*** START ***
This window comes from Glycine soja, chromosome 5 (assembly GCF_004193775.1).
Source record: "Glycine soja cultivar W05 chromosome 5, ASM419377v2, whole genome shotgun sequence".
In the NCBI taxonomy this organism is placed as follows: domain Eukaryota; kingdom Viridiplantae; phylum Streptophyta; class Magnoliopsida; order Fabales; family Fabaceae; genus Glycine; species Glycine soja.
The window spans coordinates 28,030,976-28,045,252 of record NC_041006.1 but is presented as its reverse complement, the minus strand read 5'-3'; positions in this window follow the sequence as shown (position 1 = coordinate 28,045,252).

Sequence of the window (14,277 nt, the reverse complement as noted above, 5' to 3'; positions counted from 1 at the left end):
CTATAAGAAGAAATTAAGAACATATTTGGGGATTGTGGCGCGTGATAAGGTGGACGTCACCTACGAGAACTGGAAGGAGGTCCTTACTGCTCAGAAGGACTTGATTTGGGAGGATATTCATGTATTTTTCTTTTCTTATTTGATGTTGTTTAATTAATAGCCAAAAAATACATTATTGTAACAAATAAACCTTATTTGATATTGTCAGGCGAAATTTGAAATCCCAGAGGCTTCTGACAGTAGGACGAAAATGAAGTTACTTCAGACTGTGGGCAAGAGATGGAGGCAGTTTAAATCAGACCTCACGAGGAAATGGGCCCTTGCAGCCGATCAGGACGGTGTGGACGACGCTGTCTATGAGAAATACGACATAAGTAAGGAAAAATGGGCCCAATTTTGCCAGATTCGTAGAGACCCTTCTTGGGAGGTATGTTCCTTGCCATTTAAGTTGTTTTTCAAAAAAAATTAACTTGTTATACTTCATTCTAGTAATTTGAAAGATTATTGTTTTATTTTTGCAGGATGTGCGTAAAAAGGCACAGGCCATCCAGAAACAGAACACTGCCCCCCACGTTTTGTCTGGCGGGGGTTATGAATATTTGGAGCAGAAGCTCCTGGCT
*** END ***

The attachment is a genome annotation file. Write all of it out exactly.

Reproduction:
This window comes from Glycine soja, chromosome 5 (assembly GCF_004193775.1).
Source record: "Glycine soja cultivar W05 chromosome 5, ASM419377v2, whole genome shotgun sequence".
In the NCBI taxonomy this organism is placed as follows: domain Eukaryota; kingdom Viridiplantae; phylum Streptophyta; class Magnoliopsida; order Fabales; family Fabaceae; genus Glycine; species Glycine soja.
The window spans coordinates 28,030,976-28,045,252 of record NC_041006.1 but is presented as its reverse complement, the minus strand read 5'-3'; positions in this window follow the sequence as shown (position 1 = coordinate 28,045,252).

Sequence of the window (14,277 nt, the reverse complement as noted above, 5' to 3'; positions counted from 1 at the left end):
CTATAAGAAGAAATTAAGAACATATTTGGGGATTGTGGCGCGTGATAAGGTGGACGTCACCTACGAGAACTGGAAGGAGGTCCTTACTGCTCAGAAGGACTTGATTTGGGAGGATATTCATGTATTTTTCTTTTCTTATTTGATGTTGTTTAATTAATAGCCAAAAAATACATTATTGTAACAAATAAACCTTATTTGATATTGTCAGGCGAAATTTGAAATCCCAGAGGCTTCTGACAGTAGGACGAAAATGAAGTTACTTCAGACTGTGGGCAAGAGATGGAGGCAGTTTAAATCAGACCTCACGAGGAAATGGGCCCTTGCAGCCGATCAGGACGGTGTGGACGACGCTGTCTATGAGAAATACGACATAAGTAAGGAAAAATGGGCCCAATTTTGCCAGATTCGTAGAGACCCTTCTTGGGAGGTATGTTCCTTGCCATTTAAGTTGTTTTTCAAAAAAAATTAACTTGTTATACTTCATTCTAGTAATTTGAAAGATTATTGTTTTATTTTTGCAGGATGTGCGTAAAAAGGCACAGGCCATCCAGAAACAGAACACTGCCCCCCACGTTTTGTCTGGCGGGGGTTATGAATATTTGGAGCAGAAGCTCCTGGCT